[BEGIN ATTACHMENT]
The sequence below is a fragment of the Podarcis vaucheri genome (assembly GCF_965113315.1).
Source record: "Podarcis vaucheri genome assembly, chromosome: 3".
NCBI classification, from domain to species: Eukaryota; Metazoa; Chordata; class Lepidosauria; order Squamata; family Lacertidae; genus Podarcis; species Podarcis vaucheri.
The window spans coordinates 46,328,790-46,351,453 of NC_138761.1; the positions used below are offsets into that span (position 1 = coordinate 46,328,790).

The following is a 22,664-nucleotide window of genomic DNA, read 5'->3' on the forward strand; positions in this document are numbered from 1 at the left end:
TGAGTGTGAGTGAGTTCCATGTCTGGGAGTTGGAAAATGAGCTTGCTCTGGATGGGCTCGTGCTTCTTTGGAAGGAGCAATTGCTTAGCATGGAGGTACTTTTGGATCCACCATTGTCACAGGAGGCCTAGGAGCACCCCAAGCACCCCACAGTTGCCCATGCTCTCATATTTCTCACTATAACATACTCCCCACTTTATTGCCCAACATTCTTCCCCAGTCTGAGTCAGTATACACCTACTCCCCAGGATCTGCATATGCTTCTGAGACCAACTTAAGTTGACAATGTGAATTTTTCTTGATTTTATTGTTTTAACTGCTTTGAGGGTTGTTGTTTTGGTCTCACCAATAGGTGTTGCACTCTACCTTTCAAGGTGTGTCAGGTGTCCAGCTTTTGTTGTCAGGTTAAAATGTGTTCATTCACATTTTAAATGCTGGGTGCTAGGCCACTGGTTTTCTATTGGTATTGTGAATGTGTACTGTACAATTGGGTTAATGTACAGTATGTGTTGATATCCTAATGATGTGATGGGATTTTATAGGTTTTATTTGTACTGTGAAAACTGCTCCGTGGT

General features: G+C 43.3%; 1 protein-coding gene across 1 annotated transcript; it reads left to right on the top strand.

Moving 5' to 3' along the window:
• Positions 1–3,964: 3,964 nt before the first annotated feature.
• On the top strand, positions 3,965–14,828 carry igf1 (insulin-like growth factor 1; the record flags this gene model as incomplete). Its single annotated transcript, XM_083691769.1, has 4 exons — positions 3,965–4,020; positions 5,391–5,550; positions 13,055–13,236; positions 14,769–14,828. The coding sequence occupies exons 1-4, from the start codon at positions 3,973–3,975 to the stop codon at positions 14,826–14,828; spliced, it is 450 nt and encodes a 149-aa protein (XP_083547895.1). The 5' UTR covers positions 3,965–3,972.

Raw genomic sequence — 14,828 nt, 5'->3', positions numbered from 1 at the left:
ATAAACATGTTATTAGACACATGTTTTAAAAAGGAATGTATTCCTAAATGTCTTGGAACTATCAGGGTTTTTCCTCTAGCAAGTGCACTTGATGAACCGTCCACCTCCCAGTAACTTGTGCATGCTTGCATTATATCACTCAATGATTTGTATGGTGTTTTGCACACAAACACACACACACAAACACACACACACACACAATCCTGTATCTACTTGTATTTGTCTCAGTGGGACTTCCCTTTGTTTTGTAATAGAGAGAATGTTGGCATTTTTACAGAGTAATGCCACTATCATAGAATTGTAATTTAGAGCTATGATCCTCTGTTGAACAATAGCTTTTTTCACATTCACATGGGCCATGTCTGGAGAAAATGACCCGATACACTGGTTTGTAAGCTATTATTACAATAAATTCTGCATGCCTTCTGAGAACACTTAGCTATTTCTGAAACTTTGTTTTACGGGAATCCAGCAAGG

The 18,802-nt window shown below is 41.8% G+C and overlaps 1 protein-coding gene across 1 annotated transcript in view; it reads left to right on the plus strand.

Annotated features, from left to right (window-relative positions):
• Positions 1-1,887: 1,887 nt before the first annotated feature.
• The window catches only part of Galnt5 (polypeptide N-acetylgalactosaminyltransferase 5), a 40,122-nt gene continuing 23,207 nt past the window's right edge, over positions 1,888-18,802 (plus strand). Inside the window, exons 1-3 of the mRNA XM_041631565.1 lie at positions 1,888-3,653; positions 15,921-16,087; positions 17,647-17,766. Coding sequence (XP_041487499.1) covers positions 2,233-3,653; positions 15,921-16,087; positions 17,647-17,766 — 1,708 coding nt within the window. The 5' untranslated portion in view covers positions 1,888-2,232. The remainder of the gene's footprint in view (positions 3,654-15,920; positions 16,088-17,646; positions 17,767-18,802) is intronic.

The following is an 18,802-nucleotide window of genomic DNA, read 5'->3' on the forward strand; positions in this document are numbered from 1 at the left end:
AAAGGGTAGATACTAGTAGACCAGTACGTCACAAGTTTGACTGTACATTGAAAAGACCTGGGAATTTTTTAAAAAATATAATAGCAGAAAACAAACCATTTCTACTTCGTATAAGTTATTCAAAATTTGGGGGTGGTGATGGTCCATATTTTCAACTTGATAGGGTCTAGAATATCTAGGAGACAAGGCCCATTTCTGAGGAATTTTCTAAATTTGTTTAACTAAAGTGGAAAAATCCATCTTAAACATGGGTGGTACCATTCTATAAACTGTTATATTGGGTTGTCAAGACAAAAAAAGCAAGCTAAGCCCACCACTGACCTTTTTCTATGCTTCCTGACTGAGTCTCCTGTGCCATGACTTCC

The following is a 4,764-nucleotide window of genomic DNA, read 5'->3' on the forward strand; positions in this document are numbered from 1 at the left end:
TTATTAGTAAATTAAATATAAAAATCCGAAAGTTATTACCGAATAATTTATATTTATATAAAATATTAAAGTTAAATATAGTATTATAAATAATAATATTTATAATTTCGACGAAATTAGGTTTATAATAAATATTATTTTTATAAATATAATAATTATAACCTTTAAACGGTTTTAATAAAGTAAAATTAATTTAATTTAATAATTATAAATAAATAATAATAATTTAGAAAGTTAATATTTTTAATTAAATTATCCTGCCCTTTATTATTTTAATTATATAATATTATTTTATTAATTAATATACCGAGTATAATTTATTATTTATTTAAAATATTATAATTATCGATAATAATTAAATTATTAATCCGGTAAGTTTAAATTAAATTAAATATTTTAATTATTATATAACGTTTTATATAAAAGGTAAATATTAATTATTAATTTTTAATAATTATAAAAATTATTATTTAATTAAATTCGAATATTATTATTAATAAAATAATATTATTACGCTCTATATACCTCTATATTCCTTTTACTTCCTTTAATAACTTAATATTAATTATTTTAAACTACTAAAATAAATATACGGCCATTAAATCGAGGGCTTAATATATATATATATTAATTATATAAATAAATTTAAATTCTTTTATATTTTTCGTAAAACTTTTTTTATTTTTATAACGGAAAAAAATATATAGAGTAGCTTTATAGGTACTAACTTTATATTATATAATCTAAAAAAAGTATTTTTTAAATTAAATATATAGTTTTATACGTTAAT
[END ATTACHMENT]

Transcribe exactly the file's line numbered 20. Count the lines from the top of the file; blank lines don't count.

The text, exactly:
TTATTAGTAAATTAAATATAAAAATCCGAAAGTTATTACCGAATAATTTATATTTATATAAAATATTAAAGTTAAATATAGTATTATAAATAATAATATTTATAATTTCGACGAAATTAGGTTTATAATAAATATTATTTTTATAAATATAATAATTATAACCTTTAAACGGTTTTAATAAAGTAAAATTAATTTAATTTAATAATTATAAATAAATAATAATAATTTAGAAAGTTAATATTTTTAATTAAATTATCCTGCCCTTTATTATTTTAATTATATAATATTATTTTATTAATTAATATACCGAGTATAATTTATTATTTATTTAAAATATTATAATTATCGATAATAATTAAATTATTAATCCGGTAAGTTTAAATTAAATTAAATATTTTAATTATTATATAACGTTTTATATAAAAGGTAAATATTAATTATTAATTTTTAATAATTATAAAAATTATTATTTAATTAAATTCGAATATTATTATTAATAAAATAATATTATTACGCTCTATATACCTCTATATTCCTTTTACTTCCTTTAATAACTTAATATTAATTATTTTAAACTACTAAAATAAATATACGGCCATTAAATCGAGGGCTTAATATATATATATATTAATTATATAAATAAATTTAAATTCTTTTATATTTTTCGTAAAACTTTTTTTATTTTTATAACGGAAAAAAATATATAGAGTAGCTTTATAGGTACTAACTTTATATTATATAATCTAAAAAAAGTATTTTTTAAATTAAATATATAGTTTTATACGTTAAT